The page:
Chef Turturo Salvatore believes that people with special needs and women should have equal opportunity in the kitchen. It’s a game changer when leaders like him make it their mission.
Chef Turturo Salvatore is the President of the Cooks’ Union of the Puglia Region as well as the Italian Federation of Cooks for Southern Italy. He is also a restaurateur and the technical director of Factory del Gusto, a cooking school in Bari, Puglia.
His passion for cooking started in hotel school. He has done significant research on food. Salvatore enjoys being creative – developing healthy dishes, particularly food that’s good for the heart, he said. He is always on the hunt for excellent quality products.
The Italian Federation of Cooks currently has over 20,000 members in Italy. Puglia members account for more than 10 per cent of its membership, making them the second largest membership base after Sicily.
When asked why there are so many cooks from Puglia, Salvatore said there are many culinary and hospitality schools in the region. Puglia has a diverse range of food products. Members are very passionate about cooking.
Inclusion Secures Opportunities for Special Needs Students
For the first time this year, the 7th Edition of Eracio d’Oro” Competition included participation by students with special needs. It’s a prestigious cooking, pastry and sweets competition. Salvatore said the inclusion of special needs students was something he wanted and felt strongly about taking on.
“It gives happiness and enthusiasm to these students who are not as capable as a regular able person,” he added. He didn’t have any issues with the special needs participants in the kitchen because they all had a coach with them.
It was such a success that in February next year, a segment for the special needs students will be included in this competition again. He believes that in the kitchen, just like in any other job or activity, everybody should have the same opportunity to participate.
Italian Lady Chefs
In a male dominated industry, the gender divide and imbalance is very evident in the kitchen world. Chefs like Salvatore are standing up in support of women who deserve better recognition. Salvatore said,
I have a very open mind
Not only did he establish the special needs, but also the lady chef concept. Despite running into a bit of conflict with other male chefs with his new ideas, he said, when he is determined to do something, he will get it done.
Salvatore is also the deputy vice president and treasurer of the Baresi Cooking Association. Joining him is Chef Chiara Mangini.
Mangini said she has to fight to gain ground in the male dominated industry. She accredits Salvatore’s support for the opportunity to be on the association’s board as the lady chef manager.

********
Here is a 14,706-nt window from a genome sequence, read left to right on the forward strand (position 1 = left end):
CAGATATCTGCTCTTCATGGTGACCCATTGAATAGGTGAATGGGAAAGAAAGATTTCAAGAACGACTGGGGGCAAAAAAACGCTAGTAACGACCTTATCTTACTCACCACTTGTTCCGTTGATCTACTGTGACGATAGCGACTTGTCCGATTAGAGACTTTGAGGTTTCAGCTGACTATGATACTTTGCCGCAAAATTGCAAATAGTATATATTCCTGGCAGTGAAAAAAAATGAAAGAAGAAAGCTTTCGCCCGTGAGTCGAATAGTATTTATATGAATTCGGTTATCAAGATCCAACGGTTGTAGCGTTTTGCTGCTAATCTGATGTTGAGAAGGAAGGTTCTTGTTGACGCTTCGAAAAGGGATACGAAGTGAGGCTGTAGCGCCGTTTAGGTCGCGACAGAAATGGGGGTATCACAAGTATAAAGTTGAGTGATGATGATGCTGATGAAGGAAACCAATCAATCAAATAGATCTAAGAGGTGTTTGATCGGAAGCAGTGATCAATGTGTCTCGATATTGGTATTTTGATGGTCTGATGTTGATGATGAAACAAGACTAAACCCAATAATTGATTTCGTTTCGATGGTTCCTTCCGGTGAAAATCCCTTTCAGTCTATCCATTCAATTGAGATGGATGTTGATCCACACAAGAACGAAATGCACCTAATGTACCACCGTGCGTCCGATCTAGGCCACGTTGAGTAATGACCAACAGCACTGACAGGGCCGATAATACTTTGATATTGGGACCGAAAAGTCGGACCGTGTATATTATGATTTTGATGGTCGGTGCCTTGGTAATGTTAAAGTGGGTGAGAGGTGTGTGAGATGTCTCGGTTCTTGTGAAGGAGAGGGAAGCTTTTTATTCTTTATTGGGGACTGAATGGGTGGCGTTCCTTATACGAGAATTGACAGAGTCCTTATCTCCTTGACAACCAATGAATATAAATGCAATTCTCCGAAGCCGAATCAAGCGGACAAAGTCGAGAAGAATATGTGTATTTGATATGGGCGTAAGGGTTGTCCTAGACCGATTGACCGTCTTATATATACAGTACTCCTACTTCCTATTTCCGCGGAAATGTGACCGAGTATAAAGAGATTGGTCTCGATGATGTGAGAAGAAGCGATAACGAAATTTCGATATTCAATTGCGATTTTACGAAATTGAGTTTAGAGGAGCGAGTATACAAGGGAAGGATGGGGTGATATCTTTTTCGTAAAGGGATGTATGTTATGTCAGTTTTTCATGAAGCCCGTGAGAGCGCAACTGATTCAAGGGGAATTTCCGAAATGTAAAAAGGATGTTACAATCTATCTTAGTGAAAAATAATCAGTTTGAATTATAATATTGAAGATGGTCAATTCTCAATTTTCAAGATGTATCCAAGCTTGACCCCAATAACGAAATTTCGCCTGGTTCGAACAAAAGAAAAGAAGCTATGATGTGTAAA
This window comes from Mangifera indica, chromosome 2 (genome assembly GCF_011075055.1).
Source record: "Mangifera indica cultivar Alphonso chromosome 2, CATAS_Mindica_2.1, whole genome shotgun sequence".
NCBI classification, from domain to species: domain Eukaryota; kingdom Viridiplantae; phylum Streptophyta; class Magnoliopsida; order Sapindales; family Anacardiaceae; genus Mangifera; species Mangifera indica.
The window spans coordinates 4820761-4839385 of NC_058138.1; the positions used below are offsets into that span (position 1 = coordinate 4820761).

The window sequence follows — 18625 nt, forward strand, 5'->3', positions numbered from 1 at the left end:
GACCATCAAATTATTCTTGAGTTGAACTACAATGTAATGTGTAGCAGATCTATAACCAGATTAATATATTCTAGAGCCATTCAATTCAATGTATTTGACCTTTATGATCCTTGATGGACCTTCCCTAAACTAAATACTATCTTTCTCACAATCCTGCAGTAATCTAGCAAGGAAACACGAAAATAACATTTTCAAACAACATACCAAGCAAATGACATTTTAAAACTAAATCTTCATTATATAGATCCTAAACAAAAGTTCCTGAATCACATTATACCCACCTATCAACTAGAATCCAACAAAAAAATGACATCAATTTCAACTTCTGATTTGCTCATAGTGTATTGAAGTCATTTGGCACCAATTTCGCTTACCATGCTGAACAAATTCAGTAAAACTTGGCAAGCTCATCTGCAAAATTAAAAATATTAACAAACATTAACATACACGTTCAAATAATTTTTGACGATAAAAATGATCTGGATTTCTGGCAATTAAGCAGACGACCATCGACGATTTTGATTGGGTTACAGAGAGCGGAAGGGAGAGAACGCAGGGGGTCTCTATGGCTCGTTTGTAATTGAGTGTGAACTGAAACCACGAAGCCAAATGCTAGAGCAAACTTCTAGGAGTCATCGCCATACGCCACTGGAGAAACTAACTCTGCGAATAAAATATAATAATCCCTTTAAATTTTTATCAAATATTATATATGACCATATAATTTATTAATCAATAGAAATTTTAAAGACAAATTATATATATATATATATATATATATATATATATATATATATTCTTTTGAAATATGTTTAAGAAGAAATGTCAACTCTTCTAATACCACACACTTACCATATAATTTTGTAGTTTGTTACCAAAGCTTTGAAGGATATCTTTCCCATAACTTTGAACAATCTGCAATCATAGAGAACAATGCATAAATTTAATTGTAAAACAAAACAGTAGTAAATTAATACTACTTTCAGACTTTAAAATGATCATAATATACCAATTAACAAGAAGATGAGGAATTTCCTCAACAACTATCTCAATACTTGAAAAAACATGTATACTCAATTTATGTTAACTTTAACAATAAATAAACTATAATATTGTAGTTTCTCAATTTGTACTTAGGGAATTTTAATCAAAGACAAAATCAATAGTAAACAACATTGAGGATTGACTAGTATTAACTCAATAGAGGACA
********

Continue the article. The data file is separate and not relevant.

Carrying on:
For Mangini, she likes to try anything new in the kitchen, anything she can get her hands on, she said. She cooks very traditional and simple food in her kitchen. Her preference, she said is slow cooked food, baking and making thick sauces.
Lady chefs currently make up 10 per cent of the association’s membership in Puglia, said Salvatore. He is actively creating awareness and putting out newspaper and television ads with the goal to attract more female membership. He targets an increase of up to 25 per cent in the next three years.
UNESCO on Women’s Contributions
Women play a crucial task in passing the cooking baton to the next generation, according to UNESCO. In 2013, UNESCO granted the Mediterranean diet (of which cucina povera is very much a part) – the status as an Intangible Cultural Heritage of Humanity.
The website description cited that “women play an important role in transmitting knowledge of the Mediterranean diet: they safeguard its techniques, respect seasonal rhythms and festive events, and transmit the values of the element to new generations.”
Future of Apulian gastronomy
The region’s cuisine has its humble roots in cucina povera (means poor kitchen in Italian). With innovation, research and in keeping with traditions, Salvatore believes in developing dishes that are healthy for people.
The future of Apulian cuisine is non-GMO products, safe and healthy food, he added. Olive oil is Puglia’s most renowned product. The region produces nearly half of Italy’s olive oil, according to Olive Times.
His next destination is Argentina. Argentines buy extra virgin oil, but don’t know how to use it correctly, he said. Salvatore emphasized,
Using olive oil the correct way is very, very important
If you cook it at a high temperature, you destroy the oil molecules. Everything should be cooked at a low temperature to retain all the nutritional properties, he added.
This is the future of Puglia cooking and Italian food. We don’t want to give olive oil “lessons” to the world. We only want to “show” them how we use our olive oil. Asia is also on their list of future markets.
Thank you to Lidia Catalano, vice-president of Pugliese Cultural Society of B.C. for assisting as an interpreter for our interview with chefs: Turturo Salvatore and Chiara Mangini. This interview has been edited for brevity and clarity.